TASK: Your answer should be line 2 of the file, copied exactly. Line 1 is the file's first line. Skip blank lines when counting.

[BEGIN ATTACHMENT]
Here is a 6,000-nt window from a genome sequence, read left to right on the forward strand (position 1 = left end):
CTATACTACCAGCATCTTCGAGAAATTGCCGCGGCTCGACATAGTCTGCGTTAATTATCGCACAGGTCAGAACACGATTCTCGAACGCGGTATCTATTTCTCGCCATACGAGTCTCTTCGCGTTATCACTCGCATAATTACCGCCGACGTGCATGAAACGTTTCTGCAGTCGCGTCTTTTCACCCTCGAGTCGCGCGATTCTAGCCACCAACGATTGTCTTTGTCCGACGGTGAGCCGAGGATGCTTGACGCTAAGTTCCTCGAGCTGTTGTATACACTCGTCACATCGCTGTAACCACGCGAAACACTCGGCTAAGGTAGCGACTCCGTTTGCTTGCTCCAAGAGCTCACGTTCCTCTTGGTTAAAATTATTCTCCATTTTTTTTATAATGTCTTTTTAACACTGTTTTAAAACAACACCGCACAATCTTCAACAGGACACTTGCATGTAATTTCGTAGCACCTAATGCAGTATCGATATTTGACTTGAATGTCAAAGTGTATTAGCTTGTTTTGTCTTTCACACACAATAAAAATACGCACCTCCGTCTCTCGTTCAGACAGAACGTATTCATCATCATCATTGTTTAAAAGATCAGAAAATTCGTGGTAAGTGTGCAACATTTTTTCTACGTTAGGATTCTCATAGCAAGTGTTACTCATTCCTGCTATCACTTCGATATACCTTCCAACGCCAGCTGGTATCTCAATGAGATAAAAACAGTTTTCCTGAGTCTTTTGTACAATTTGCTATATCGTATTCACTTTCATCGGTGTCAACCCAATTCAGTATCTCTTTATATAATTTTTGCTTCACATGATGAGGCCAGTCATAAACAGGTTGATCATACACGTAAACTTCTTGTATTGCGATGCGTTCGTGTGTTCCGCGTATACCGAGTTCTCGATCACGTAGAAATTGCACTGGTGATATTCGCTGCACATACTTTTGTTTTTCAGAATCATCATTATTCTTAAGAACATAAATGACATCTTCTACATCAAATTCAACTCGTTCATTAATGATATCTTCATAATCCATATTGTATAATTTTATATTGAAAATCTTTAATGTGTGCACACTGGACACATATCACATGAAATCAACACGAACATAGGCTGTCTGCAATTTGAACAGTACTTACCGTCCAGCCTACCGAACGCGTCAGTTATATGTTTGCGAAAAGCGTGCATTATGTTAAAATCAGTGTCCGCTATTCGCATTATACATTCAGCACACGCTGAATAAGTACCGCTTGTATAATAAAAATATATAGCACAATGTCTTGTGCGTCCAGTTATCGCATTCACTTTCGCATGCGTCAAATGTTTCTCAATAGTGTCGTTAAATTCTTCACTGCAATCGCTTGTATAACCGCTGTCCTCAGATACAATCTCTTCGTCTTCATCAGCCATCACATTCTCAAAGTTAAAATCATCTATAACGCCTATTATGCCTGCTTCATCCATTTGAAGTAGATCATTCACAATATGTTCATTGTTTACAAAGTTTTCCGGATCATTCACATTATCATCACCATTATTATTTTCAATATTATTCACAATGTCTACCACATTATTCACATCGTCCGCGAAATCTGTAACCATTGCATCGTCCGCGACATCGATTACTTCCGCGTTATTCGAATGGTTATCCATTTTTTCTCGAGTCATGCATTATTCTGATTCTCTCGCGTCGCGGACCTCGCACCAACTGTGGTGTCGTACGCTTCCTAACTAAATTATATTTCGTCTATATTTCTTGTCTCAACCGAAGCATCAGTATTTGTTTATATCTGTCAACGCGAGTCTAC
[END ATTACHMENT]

CTATACTACCAGCATCTTCGAGAAATTGCCGCGGCTCGACATAGTCTGCGTTAATTATCGCACAGGTCAGAACACGATTCTCGAACGCGGTATCTATTTCTCGCCATACGAGTCTCTTCGCGTTATCACTCGCATAATTACCGCCGACGTGCATGAAACGTTTCTGCAGTCGCGTCTTTTCACCCTCGAGTCGCGCGATTCTAGCCACCAACGATTGTCTTTGTCCGACGGTGAGCCGAGGATGCTTGACGCTAAGTTCCTCGAGCTGTTGTATACACTCGTCACATCGCTGTAACCACGCGAAACACTCGGCTAAGGTAGCGACTCCGTTTGCTTGCTCCAAGAGCTCACGTTCCTCTTGGTTAAAATTATTCTCCATTTTTTTTATAATGTCTTTTTAACACTGTTTTAAAACAACACCGCACAATCTTCAACAGGACACTTGCATGTAATTTCGTAGCACCTAATGCAGTATCGATATTTGACTTGAATGTCAAAGTGTATTAGCTTGTTTTGTCTTTCACACACAATAAAAATACGCACCTCCGTCTCTCGTTCAGACAGAACGTATTCATCATCATCATTGTTTAAAAGATCAGAAAATTCGTGGTAAGTGTGCAACATTTTTTCTACGTTAGGATTCTCATAGCAAGTGTTACTCATTCCTGCTATCACTTCGATATACCTTCCAACGCCAGCTGGTATCTCAATGAGATAAAAACAGTTTTCCTGAGTCTTTTGTACAATTTGCTATATCGTATTCACTTTCATCGGTGTCAACCCAATTCAGTATCTCTTTATATAATTTTTGCTTCACATGATGAGGCCAGTCATAAACAGGTTGATCATACACGTAAACTTCTTGTATTGCGATGCGTTCGTGTGTTCCGCGTATACCGAGTTCTCGATCACGTAGAAATTGCACTGGTGATATTCGCTGCACATACTTTTGTTTTTCAGAATCATCATTATTCTTAAGAACATAAATGACATCTTCTACATCAAATTCAACTCGTTCATTAATGATATCTTCATAATCCATATTGTATAATTTTATATTGAAAATCTTTAATGTGTGCACACTGGACACATATCACATGAAATCAACACGAACATAGGCTGTCTGCAATTTGAACAGTACTTACCGTCCAGCCTACCGAACGCGTCAGTTATATGTTTGCGAAAAGCGTGCATTATGTTAAAATCAGTGTCCGCTATTCGCATTATACATTCAGCACACGCTGAATAAGTACCGCTTGTATAATAAAAATATATAGCACAATGTCTTGTGCGTCCAGTTATCGCATTCACTTTCGCATGCGTCAAATGTTTCTCAATAGTGTCGTTAAATTCTTCACTGCAATCGCTTGTATAACCGCTGTCCTCAGATACAATCTCTTCGTCTTCATCAGCCATCACATTCTCAAAGTTAAAATCATCTATAACGCCTATTATGCCTGCTTCATCCATTTGAAGTAGATCATTCACAATATGTTCATTGTTTACAAAGTTTTCCGGATCATTCACATTATCATCACCATTATTATTTTCAATATTATTCACAATGTCTACCACATTATTCACATCGTCCGCGAAATCTGTAACCATTGCATCGTCCGCGACATCGATTACTTCCGCGTTATTCGAATGGTTATCCATTTTTTCTCGAGTCATGCATTATTCTGATTCTCTCGCGTCGCGGACCTCGCACCAACTGTGGTGTCGTACGCTTCCTAACTAAATTATATTTCGTCTATATTTCTTGTCTCAACCGAAGCATCAGTATTTGTTTATATCTGTCAACGCGAGTCTAC